The transition is more complicated than most because he's changing positions. As the left tackle at Clemson, he bloomed under the immense pressure of protecting Trevor Lawrence's national championship blindside. Now he's inside at guard against much stronger and older men.
"There's really no one thing," Carman said of the position switch. "It's just everything in totality, just working on technique, learning the plays, just everything coming together."
And then there is trying to find the right weight. People forget that he chose to play with an injured back until his Tigers won it all and that the surgery pretty much knocked him out of the pre-draft training loop. He protected Lawrence at about 330 pounds, but it's a different game, now, where bulk isn't always the answer.
"I'm still feeling where I want my weight, especially switching positions because I played at a different weight in college," Carman said. "Still getting to that point exactly where I want to be and find out where my best playing weight is at. Come time for the season, it'll be where it needs to be."
Lapham, who played up and down the Bengals' line for a decade and has spent the last four analyzing what has come after, is bullish on Carman.
"He's definitely got a lot of ability," Lapham said after Tuesday's practice. "He's got size, he's got movement, he's got power. It sounds like he's willingly taking coaching, which is the biggest part of the battle. I think he's smart enough to understand he's got a pretty good coach (in Pollack)."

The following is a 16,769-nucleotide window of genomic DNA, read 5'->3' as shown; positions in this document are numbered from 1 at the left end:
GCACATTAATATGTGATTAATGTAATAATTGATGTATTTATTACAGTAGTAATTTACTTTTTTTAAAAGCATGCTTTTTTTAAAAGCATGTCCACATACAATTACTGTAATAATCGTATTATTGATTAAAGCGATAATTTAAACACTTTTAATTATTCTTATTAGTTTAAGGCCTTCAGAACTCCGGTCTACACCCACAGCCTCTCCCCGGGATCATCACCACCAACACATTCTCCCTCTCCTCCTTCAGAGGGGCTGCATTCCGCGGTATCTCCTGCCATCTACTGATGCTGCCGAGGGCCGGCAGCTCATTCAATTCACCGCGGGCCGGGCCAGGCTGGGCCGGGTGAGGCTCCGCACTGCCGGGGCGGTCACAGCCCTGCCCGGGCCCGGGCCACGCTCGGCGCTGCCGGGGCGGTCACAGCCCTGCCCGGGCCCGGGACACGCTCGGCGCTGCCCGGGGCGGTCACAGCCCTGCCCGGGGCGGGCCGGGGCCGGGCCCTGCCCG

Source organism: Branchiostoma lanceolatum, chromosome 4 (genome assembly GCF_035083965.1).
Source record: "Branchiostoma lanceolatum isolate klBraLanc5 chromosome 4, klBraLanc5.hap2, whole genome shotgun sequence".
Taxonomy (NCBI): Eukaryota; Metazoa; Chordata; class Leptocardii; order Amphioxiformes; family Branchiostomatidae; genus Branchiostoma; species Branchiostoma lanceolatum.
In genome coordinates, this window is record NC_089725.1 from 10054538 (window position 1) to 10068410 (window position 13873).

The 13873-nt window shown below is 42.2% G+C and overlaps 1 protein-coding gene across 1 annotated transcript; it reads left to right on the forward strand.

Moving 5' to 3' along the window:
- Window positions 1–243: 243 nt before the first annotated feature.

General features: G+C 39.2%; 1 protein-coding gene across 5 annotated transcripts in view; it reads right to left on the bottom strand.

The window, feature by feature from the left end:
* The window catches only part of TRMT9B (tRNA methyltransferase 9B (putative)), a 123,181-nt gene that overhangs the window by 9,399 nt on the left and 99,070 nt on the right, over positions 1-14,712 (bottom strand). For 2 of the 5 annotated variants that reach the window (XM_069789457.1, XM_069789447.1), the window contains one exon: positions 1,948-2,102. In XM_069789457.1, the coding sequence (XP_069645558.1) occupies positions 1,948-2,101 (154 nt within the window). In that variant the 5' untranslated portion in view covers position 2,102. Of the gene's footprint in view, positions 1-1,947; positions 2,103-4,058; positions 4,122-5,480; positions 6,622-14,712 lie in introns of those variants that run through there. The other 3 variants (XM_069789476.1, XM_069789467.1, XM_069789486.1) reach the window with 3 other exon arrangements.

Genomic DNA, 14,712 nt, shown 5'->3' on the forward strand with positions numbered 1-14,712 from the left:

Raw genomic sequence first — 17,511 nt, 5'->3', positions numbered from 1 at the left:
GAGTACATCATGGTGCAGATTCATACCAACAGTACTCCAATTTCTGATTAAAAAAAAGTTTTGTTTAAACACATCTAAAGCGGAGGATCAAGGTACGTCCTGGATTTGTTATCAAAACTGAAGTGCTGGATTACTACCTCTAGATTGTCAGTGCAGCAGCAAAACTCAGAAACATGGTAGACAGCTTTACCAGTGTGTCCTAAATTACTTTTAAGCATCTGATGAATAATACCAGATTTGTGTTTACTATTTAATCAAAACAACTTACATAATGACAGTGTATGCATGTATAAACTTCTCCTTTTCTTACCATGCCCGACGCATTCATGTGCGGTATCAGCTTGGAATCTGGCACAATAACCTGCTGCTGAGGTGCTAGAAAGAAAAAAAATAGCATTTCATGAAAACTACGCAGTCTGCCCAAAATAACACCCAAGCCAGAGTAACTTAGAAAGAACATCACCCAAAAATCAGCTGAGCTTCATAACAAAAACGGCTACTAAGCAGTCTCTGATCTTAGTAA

But Lapham also knows NFL technique isn't churned out in the first week of training camp. Even the most basic of things, such as a solid base, have to be developed in a new environment.
"It's almost crazy to say, but sometimes his feet look too good," Lapham said. "In other words, sometimes you've got to get them on the ground in a planted fashion. Sometimes he's overly light-footed. There's the balance between foot movement and then you still have to be able to plant to establish a foundation. In this league, if you get caught with one foot off the ground, the other one will be off the ground soon. He can learn to do it and I think he will."
Su'a-Filo is helping, channeling Duane Brown and Chris Myers.
"Little stuff," Su'a-Filo said. "Lending an ear to Jackson, talking about little nuggets here and there. He's a confident kid. It's cool to see that as a young player. You always want to be sure of yourself and you're wanting to put it all together. I can imagine (the challenge of the position switch), but he's got an awesome coach to help him do it. I think all of our rookies understand what Coach Pollack wants done in that room and the older players have to be examples. The best way to lead is by example."
Munoz answered Carman with a story about one of his contemporaries, Steelers offensive lineman Tunch "The Punch," Ilkin.
"Tunch Ilkin's wife said he would look into the mirror and do 1,000 punches," Munoz said with a little punch of his own. "Oof. Oof. He had the best punch in the league. You have to do it over and over again."
Munoz reminded him what Lapham had just said. The Friday practice before Super Bowl XVI, the Bengals offensive line went through the same steps and drills they did on the first day of training camp.
"Repetition," Munoz told Carman.
"The game doesn't wait for anybody so you always have to be prepared," said Carman, ready to do it again at the end of the first week of the rest of his career.